Further, both the original and new fundamental P/R-ratio started to climb again before the real P/R-ratio. This can indicate that it took some time before positive signals in fundamental factors had an influence in the housing market. Hence, the real P/R-ratio declined further, even though fundamental factors suggest otherwise. The new P/R-ratio grew earlier than the original, as more fundamental factors are included and supported an increase in the real P/R-ratio.
The Period from 2009 – 2015
We observe a fall in the new ratio between 2008 and 2009, while the original ratio illustrates a steady increase in the ratio. The decline is, according to our model, due to a rather high increase in the unemployment rate, and also a reduced GDP.
According to theory, if the real P/R-ratio is above that of the fundamental P/R-ratio there are bubble tendencies in the market, as the P/R-ratio is no longer supported by fundamental factors. The original fundamental P/R-ratio signaled an overvaluation between 2011 and 2013, while the new ratio shows that the growth is supported by fundamental factors. As a burst of a housing bubble is not observed in Oslo between 2011 and 2013, this indicates that the new fundamental P/R-ratio presents a more accurate P/R-relationship. Hence, by including local factors for the housing market in Oslo, the new P/R-ratio is able to emphasize the characteristics of the house market in Oslo and thus better capture the substantial price growth from 2012 until today.
After 2013, the original fundamental P/R-ratio is close to the real P/R-ratio, indicating that the original P/R-ratio supported the development in the real ratio. However, as the real P/R-ratio is so close to the original fundamental ratio, it indicates that it is on the boarder of being overvalued, thus illustrating a greater risk for a housing bubble than our new model. Nevertheless, from 2014, the deviation between the real P/R-ratio and the original fundamental P/R-ratio increased. The deviation between our model and the real P/R-ratio is even greater, caused by a high population growth, together with an abnormal growth in replacement cost, resulting in a classification of 5. Thus, according to both our model and the original fundamental P/R-ratio, there are not bubble tendencies in the current housing market in Oslo, as the growth is supported by fundamental factors.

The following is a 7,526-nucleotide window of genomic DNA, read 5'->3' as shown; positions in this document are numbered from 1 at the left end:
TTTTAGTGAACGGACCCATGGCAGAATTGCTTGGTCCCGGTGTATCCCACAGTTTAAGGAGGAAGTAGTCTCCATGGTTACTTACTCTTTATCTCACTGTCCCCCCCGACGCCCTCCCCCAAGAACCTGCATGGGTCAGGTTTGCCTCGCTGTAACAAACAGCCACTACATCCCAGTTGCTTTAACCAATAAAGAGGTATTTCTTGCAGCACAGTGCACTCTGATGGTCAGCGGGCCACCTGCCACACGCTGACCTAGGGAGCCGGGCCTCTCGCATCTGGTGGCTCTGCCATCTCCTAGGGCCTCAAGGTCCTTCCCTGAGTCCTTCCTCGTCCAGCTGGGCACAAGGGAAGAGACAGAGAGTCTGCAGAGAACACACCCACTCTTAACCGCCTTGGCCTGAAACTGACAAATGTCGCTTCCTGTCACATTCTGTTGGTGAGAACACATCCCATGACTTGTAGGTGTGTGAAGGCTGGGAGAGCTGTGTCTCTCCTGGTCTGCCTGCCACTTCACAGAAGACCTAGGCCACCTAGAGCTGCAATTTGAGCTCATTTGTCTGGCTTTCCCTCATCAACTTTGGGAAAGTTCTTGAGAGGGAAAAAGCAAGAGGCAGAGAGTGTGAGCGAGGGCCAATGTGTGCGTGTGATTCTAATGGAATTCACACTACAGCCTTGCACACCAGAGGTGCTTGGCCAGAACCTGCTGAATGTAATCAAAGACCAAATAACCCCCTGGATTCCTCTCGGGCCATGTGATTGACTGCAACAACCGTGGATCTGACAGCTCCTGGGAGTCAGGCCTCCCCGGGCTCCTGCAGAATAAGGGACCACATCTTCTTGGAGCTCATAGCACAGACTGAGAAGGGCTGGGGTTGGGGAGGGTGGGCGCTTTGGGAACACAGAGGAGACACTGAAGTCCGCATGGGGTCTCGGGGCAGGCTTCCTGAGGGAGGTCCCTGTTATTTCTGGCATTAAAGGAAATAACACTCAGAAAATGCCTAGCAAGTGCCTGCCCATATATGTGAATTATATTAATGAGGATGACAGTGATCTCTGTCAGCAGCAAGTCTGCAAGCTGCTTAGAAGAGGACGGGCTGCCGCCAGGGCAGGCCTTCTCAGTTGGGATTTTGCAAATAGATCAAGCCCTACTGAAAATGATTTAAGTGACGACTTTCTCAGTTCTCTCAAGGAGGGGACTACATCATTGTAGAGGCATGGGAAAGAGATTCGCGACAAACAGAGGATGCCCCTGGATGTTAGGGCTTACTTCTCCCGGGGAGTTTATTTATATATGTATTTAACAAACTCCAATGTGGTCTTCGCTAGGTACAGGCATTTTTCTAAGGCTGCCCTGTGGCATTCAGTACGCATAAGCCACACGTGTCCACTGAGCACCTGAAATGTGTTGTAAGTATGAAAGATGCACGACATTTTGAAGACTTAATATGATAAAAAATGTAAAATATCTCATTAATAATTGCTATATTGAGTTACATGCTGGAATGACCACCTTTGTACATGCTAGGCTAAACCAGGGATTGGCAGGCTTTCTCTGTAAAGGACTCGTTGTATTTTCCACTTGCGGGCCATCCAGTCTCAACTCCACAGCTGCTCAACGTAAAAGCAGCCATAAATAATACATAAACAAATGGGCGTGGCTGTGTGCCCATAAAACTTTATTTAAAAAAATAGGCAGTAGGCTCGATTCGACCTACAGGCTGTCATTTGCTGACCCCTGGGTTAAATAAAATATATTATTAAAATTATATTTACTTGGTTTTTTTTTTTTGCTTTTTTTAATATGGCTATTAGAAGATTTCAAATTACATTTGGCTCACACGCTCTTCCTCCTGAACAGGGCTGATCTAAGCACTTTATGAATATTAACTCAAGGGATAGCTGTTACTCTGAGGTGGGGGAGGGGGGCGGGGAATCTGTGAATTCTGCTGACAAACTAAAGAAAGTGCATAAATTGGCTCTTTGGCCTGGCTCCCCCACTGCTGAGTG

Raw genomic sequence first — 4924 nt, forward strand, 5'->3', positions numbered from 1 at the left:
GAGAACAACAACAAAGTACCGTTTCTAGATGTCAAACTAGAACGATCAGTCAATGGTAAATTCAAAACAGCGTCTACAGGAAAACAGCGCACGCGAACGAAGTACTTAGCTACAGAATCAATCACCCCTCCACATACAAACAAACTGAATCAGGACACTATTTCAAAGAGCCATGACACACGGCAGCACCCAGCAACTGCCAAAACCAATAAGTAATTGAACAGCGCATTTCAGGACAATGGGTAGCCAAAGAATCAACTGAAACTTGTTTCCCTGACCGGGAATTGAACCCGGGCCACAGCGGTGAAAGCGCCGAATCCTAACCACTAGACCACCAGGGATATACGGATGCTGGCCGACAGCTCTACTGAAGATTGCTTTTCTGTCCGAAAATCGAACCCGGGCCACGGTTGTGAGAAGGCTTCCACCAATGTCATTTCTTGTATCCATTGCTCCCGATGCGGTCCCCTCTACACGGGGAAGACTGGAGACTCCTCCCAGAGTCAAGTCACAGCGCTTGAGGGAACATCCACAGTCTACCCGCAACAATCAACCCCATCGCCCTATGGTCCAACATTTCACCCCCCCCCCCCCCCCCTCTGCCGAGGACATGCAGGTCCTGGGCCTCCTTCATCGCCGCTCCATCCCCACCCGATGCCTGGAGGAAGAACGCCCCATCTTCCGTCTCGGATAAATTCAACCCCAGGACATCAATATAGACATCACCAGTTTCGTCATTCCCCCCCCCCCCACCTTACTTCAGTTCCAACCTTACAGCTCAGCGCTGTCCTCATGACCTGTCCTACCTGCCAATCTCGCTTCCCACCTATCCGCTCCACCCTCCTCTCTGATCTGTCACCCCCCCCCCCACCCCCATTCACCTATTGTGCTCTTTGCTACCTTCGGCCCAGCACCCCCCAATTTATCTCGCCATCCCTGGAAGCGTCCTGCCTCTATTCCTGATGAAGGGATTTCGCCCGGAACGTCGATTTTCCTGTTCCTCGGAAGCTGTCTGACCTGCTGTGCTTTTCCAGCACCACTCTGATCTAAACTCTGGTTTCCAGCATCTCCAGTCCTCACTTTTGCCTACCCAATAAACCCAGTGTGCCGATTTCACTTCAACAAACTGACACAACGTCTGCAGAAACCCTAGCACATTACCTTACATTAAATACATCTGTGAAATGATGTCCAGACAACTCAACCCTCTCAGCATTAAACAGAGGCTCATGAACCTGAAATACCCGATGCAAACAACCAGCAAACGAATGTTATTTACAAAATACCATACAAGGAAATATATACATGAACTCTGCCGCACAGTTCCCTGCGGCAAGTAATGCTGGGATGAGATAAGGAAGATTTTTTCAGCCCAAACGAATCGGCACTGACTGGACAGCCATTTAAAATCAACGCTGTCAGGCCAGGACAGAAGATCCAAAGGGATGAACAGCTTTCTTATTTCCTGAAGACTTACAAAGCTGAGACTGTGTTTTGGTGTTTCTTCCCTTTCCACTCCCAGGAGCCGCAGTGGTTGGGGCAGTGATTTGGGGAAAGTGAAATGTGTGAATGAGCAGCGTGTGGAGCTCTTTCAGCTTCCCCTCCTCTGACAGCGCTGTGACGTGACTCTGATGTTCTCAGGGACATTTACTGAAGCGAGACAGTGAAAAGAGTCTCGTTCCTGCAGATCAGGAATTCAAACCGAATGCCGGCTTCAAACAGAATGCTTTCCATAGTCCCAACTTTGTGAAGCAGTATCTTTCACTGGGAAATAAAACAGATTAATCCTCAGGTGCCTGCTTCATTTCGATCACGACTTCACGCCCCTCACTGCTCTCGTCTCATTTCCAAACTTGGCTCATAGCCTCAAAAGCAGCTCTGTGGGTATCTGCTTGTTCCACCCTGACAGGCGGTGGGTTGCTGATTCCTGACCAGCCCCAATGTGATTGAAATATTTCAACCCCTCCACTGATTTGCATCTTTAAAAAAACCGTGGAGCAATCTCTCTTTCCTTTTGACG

The new model can also be seen in relation to Case & Shiller’s prediction of a housing bubble since 2012. It emphasizes an even stronger correlation between the fundamental factors and the growth in house prices than the original fundamental P/R-ratio. Accordingly, there is a strong coherence between the fundamental factor analysis in chapter 8 and the results of our model, both supporting the house price development in Oslo. Expectations of future price growth and other psychological factors pointed out by Case and Shiller is likely present, but the growth is not grounded solely on expectations of future price growth.